Military Review English Edition September-October 2014 - Page 128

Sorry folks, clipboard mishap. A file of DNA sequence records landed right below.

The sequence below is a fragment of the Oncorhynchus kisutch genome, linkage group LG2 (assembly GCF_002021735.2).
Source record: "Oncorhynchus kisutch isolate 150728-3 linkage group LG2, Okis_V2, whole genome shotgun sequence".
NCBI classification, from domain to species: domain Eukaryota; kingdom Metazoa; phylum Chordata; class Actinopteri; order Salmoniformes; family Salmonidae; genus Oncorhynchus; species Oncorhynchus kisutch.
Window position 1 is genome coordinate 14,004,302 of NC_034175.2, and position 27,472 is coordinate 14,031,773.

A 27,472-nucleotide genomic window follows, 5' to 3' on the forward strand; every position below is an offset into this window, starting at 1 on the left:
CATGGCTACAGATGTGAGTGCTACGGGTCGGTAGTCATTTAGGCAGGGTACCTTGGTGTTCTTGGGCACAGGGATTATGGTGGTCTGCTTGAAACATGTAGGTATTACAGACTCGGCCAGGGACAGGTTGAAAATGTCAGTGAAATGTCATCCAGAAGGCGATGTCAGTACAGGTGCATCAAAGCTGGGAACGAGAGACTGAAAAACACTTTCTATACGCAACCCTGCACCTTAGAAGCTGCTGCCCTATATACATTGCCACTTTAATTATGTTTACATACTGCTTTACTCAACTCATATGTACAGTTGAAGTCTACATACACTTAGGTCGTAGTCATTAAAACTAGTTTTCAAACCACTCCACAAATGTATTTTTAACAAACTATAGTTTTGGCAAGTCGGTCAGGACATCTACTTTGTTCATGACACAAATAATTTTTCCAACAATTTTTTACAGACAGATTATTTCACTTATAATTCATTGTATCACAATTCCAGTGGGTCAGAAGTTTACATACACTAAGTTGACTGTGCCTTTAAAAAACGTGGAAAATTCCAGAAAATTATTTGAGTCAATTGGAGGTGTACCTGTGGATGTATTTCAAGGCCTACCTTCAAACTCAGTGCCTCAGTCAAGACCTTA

Perhaps Mosier’s most significant revision is his reevaluation of German Gen. Falkenhayn’s goal for Verdun. He is remembered as wanting to “bleed France white” at Verdun, but Mosier, a Falkenhayn apologist, makes a good case for a more subtle goal. Falkenhayn planned to take Verdun before French Gen. Joffre’s anticipated summer 1916 summer offensive in order to break French morale. This could occur either by piercing the line at Verdun, or by eliciting a sadly typical French counter attack which could only lead to staggering French casualties and failure. In either case, the objective was to “Frankreichs Kräfte verbluten,” i.e. to bleed France’s will and strength white. Though Falkenhayn lacked an understanding of how the French political system worked, this objective was far less tactically bankrupt than is generally understood. Though the 1916 offensive at Verdun did not immediately break French morale, Mosier argues that the battle led indirectly to the French army’s mutinies of 1917. As Verdun’s position became increasingly threatened, despite Petain’s effective defensive schemes, the ever-fragile French government was threatened with removal. It in turn threatened Joffre with removal. He in turn placed Gen. Nievelle in command of the Verdun defense. Nievelle immediately launched the bloody and futile infantry attacks Verdun is remembered for, which were heralded throughout France as victories. Once Joffre was finally removed, Nievelle was placed in command of the disastrous Champagne offensives at Chemin des Dames in April 1917, which prompted the mutinies. Mosier offers an important corrective to the battle of Verdun, reexamining the tactical significance of various points, incorporating fighting in the near and not-so-near vicinity of the forts, and directly attacking mistakes that have grown up in the common perception of the battle. It is a must read for World War I enthusiasts. John E. Fahey, Ph.D. candidate, Purdue University, West Lafayette, Indiana 126 BATTLE FOR THE NORTH ATLANTIC: The Strategic Naval Campaign that Won World War II in Europe John R. Bruning, Zenith Press, Minneapolis, 2013, 300 pages, $40.00 There are no flowers on sailor’s graves, No lilies on the ocean waves, The only tributes are seagull sweeps, And the teardrops that his sweetheart weeps. –Anonymous ohn Bruning dedicates this book to the compelling sacrifices made by tens of thousands of civilian merchant marine sailors who gave their lives at sea in the Atlantic Ocean to win the war in Europe. The losses taken by these civilians in World War II are rarely acknowledged and it was satisfying to see the honor paid to them. The author points out the merchant mariners lost about 80,000 people in the war, affirming that it may have been safer to join the U.S. Marine Corps in World War II since the loss rate for merchant mariners was higher than that of the marines. The book is a well-written chronological walkthrough the unfolding of the war in the North Atlantic. It begins with the Kriegsmarine building up force in 1939, and carries us through the war chapter by chapter, highlighting some of the major turning points that alter the course of the battle in the Atlantic. The events covered extend across all levels of war to create a compelling narrative. At the highest level he draws attention to significant Allied events including the meeting of Churchill and FDR to create the Atlantic Charter, and strategic decisions like the commitment of the United States and Britain to supply Stalin in his war effort. Operational-level details emerge too. The changes to convoy operations are discussed as are the German operation plans as they evolved to press for German dominance of the Allied supply lines. The German navy’s Operation Drum Roll (aka “The Happy Time”) is recounte